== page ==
For Sonic the Hedgehog’s 20th anniversary, Sega and Sonic Team will bring two versions of its mascot — in “classic” and “modern” flavours — together for a time-travelling, old school-meets-new school adventure. But only one of those Sonics will actually speak in Sonic Generations.
Sonic Generations spans three eras of Sonic the Hedgehog’s video game history: the Sega Genesis, Sega Dreamcast and “next-gen” system games (Sonic Colors, Sonic Unleashed). It blends classic, 2D side-scrolling Sonic the Hedgehog gameplay with the faster paced, behind the back 3D gameplay of games like Sonic Colors.
Old Sonic plays simply. He jumps and spin dashes through two dimensional levels like “Green Hill Zone,” the first level players will see in Sonic Generations. New Sonic has the targeting attacks, air jumping combos and rail slides of contemporary Sonic games. The two hedgehogs (and their respective fox sidekicks) will behave in era appropriate ways (for the most part).
Modern Sonic, the leaner of the two, will be as chatty as he has been since the Dreamcast’s Sonic Adventure. Classic Sonic will be as quiet as he was in his 1991 debut on the Sega Genesis. His sidekick, Classic Tails, will speak on his behalf when the two Sonics interact, says Sonic Generations producer Takashi Iizuka.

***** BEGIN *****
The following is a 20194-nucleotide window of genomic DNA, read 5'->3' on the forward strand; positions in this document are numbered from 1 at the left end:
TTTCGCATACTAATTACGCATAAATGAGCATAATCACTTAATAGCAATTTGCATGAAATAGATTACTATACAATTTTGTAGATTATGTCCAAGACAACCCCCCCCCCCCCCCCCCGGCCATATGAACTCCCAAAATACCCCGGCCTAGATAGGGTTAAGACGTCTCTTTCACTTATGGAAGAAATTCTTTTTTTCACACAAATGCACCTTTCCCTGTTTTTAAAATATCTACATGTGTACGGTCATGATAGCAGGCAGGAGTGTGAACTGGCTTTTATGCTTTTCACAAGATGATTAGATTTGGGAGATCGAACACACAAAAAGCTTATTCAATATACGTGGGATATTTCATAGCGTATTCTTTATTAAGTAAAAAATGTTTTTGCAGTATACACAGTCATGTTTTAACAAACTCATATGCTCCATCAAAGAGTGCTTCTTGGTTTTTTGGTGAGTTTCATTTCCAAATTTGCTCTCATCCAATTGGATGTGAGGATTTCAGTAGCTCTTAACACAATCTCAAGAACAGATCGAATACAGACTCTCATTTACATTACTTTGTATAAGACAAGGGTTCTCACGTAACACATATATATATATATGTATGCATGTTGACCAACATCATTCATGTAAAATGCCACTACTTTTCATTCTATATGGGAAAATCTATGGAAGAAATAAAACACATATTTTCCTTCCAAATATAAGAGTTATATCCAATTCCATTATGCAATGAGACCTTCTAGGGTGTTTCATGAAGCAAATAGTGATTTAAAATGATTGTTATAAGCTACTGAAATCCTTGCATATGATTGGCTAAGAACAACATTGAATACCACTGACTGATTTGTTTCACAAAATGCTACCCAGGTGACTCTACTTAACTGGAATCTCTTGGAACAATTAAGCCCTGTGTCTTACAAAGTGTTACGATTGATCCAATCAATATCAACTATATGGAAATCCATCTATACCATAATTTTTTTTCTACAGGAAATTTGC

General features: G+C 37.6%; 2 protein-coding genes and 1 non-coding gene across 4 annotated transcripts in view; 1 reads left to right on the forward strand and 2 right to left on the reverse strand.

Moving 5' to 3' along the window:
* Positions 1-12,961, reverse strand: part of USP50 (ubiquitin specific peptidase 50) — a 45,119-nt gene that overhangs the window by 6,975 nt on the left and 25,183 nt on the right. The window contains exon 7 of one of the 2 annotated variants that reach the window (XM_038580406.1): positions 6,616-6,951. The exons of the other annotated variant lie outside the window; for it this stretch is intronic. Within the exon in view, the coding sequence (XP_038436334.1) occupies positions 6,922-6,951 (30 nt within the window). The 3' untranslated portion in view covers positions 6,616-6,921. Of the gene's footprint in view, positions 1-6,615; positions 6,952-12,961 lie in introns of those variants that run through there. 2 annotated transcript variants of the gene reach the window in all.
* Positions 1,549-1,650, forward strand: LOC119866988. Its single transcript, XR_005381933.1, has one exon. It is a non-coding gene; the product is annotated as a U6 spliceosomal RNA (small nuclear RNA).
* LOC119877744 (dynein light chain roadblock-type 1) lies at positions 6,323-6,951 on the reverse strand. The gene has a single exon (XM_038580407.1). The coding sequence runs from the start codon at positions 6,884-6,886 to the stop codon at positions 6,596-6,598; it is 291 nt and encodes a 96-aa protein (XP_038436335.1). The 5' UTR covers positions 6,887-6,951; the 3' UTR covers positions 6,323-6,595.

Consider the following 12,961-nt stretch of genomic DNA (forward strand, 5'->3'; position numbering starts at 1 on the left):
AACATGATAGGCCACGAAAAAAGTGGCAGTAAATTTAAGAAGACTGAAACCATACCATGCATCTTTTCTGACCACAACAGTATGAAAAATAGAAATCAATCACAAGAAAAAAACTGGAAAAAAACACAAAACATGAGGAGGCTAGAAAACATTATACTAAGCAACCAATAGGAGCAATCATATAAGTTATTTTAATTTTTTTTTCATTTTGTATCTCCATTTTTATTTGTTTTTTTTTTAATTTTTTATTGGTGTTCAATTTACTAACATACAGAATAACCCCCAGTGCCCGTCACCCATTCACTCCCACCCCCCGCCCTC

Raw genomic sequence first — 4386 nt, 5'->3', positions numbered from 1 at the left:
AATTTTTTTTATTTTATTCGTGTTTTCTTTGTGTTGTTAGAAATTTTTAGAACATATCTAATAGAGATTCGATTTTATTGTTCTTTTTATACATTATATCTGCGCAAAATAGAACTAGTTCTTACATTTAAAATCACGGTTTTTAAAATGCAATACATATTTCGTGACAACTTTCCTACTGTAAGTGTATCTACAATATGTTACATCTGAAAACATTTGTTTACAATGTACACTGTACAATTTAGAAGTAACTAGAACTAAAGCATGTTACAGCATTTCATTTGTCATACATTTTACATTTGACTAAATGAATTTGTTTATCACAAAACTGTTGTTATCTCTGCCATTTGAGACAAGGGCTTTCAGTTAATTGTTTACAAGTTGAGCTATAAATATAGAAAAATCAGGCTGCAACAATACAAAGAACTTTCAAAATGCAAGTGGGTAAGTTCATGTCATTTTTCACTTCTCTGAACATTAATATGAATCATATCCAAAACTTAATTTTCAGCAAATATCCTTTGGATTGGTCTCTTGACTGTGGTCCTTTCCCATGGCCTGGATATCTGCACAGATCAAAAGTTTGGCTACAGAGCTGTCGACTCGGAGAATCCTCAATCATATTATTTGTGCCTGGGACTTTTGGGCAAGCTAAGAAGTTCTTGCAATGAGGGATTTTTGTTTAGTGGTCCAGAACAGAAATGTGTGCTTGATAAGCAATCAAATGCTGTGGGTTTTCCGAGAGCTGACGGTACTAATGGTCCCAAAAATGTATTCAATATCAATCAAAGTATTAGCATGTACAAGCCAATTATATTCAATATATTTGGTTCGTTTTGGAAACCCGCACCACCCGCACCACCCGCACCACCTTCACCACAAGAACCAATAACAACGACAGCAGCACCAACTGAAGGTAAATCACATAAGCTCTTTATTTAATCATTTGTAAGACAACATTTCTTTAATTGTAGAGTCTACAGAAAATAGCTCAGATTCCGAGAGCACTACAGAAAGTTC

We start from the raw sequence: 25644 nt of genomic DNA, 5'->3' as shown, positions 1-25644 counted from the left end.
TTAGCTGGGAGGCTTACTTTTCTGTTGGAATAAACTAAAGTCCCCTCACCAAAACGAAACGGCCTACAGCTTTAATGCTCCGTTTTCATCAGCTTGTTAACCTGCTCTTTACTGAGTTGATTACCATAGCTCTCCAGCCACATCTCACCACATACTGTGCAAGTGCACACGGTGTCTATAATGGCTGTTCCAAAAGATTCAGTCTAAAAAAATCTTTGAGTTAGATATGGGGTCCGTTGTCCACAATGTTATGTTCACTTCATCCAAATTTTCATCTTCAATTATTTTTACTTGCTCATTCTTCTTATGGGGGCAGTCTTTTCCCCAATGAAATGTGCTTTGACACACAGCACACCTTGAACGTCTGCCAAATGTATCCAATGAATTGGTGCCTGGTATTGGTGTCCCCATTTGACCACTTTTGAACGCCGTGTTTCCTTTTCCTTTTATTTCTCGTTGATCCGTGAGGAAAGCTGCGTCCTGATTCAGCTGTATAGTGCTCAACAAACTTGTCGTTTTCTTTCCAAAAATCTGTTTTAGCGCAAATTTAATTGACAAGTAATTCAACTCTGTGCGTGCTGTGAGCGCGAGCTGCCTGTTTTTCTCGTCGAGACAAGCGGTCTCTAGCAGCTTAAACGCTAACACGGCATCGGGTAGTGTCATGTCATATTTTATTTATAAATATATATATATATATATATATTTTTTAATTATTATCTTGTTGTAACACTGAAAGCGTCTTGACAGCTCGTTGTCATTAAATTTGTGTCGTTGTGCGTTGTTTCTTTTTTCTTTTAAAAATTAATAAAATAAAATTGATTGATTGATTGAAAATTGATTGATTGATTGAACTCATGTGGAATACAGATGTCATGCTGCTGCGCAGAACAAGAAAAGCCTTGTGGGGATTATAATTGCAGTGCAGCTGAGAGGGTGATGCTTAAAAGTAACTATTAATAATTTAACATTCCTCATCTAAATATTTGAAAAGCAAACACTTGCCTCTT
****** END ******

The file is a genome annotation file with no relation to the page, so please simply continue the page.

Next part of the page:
But classic Sonic may get to silently experience some of the skills and superpowers that modern Sonic has enjoyed in the modern era. I asked Iizuka if classic, side-scrolling Sonic would be able to enjoy the superpowers of a game like Sonic Colors or Sonic Unleashed. Would he turn into a drill or a laser or a werewolf (or “werehog,” if you must)? Could chubby Sonic use a sword in Generations? Iizuka would neither confirm nor deny that classic Sonic’s skills would expand beyond spin dashing and jumping, but it sure sounds like a possibility.
All we know for sure is that Sonic Generations does an expert job in delivering a very handsome high-definition 2D side-scroller half of the time. The two-dimensional platformer version of “Rooftop Run” from Sonic Unleashed demonstrated by Sega was a lovely sight to behold, far better looking than Sega’s Sonic the Hedgehog 4: Episode I for current consoles. Its modern Sonic/3D counterpart looked good too, full of the blisteringly fast, love it or hate it gameplay of current Sonic titles.
I played a different level on the Gamescom show floor, enjoying the retro flavour of classic Sonic’s levels more so than Sonic Generations‘ take on the “City Escape” level from Sonic Adventure 2. But maybe I’m one of those older, grumpier Sonic fans and need my hedgehog platformers in 2D.
You can see some of Sonic Generations‘ 2D and 3D gameplay in the title’s Gamescom trailer, which dabbles in old and new school levels re-imagined for the PlayStation 3, Xbox 360 and Nintendo 3DS. Expect Sonic Generations to hit multiple platforms this November. And don’t be surprised if a silent, pot-bellied Sonic gets a few new superpowers.